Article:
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Castro Verde, Portugal

Pinto A.,University of Lisbon | Relvas J.M.R.S.,University of Lisbon | Carvalho J.R.S.,University of Lisbon | Liu Y.,University of Toronto | And 3 more authors.
Comunicacoes Geologicas | Year: 2014

The increasing consumption of indium and selenium has significantly stimulated their extraction output, adding economic interest to critical metal sources that a few years ago were either unknown, or unconsidered. In addition to Cu (Sn and Ag as byproducts), recent surface drill programs looking for further development of the Neves Corvo mine have defined, by the end of 2013, 113 Mt of zinc resources @ 5.3% Zn, which turned the deposit into one of the world’s largest undeveloped zinc resources. Promising by-products can possibly include some high-tech metals such as In and Se. In Neves Corvo there is a general positive correlation between In and Cu at the deposit scale, which contrasts with most other In-bearing VHMS deposits, where In typically follows Zn. At Neves Corvo, indium grades vary within the range 20 to 1100 ppm (1.1 kg/ton), whereas selenium grade commonly ranges between 20 and 40 ppm, although in some lead-rich domains selenium grades can reach up to 8000 ppm Se (avg. 500 ppm). Despite the general copper-indium coupling in the deposit, there is an obvious interest in evaluating the potential of the zinc-rich ores in terms of high-tech metals contents as these elements are widely acknowledged as adding value to the zinc concentrates, thus being payed by most zinc smelters. In this study, we present the most recent available data on the metal distribution and mineralogy of indium and selenium in the massive zinc and lead-zinc ores of the Neves Corvo deposit. This deposit may represent in the future a promising target for high-tech metals, such as indium and selenium. © 2014, LNEG – Laboratório Nacional de Geologia e Energia IP.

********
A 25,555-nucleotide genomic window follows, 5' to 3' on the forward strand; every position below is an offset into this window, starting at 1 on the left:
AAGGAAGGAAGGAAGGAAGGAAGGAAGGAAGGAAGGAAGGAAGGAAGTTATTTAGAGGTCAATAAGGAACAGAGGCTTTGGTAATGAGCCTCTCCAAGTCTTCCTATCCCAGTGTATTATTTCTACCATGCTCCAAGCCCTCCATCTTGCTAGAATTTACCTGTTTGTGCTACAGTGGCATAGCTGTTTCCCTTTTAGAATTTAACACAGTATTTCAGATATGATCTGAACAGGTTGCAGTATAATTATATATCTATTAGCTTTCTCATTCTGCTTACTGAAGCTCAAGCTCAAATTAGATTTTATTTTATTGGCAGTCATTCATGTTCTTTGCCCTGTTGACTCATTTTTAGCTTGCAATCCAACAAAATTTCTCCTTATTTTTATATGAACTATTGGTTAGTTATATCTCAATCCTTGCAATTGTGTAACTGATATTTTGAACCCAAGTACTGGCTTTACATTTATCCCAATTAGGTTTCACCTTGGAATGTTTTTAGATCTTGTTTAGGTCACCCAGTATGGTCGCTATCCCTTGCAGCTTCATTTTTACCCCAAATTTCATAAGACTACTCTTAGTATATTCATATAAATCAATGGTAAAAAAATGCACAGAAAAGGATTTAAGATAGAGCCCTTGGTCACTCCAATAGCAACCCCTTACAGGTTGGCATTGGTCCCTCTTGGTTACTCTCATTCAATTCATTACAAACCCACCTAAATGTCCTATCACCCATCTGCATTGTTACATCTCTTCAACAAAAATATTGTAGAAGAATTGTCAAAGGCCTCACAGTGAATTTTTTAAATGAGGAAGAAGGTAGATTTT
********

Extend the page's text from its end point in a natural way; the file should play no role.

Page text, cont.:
Relvas J.M.R.S.,University of Lisbon | Pinto A.,University of Lisbon | Carvalho J.R.S.,University of Lisbon | Rosa C.J.P.,EDM Empresa de Desenvolvimento Mineiro | And 3 more authors.
Comunicacoes Geologicas | Year: 2014

In the Neves Corvo deposit there is overwhelming evidence for silicate-sulfide replacement processes being largely responsible for the efficiency of the ore-forming system and huge size of the deposit. Textural evidences at all scales, coupled with a well-constrained mass-balance geochemical analysis, indicate that extensive replacement in the lava-dominated volcanic rocks of the footwall sequence, and disseminated replacement mineralization in the volcaniclastic and/or sedimentary units were major mechanisms of ore formation in this deposit. Shallow sub-seafloor metal deposition prior to fluid discharge is likely to play a major role either in fossil, or in active massive sulfide mineralization. This premise should be envisaged as critical in evaluating the economic potential of present-day seafloor resources. © 2014, LNEG – Laboratório Nacional de Geologia e Energia IP.

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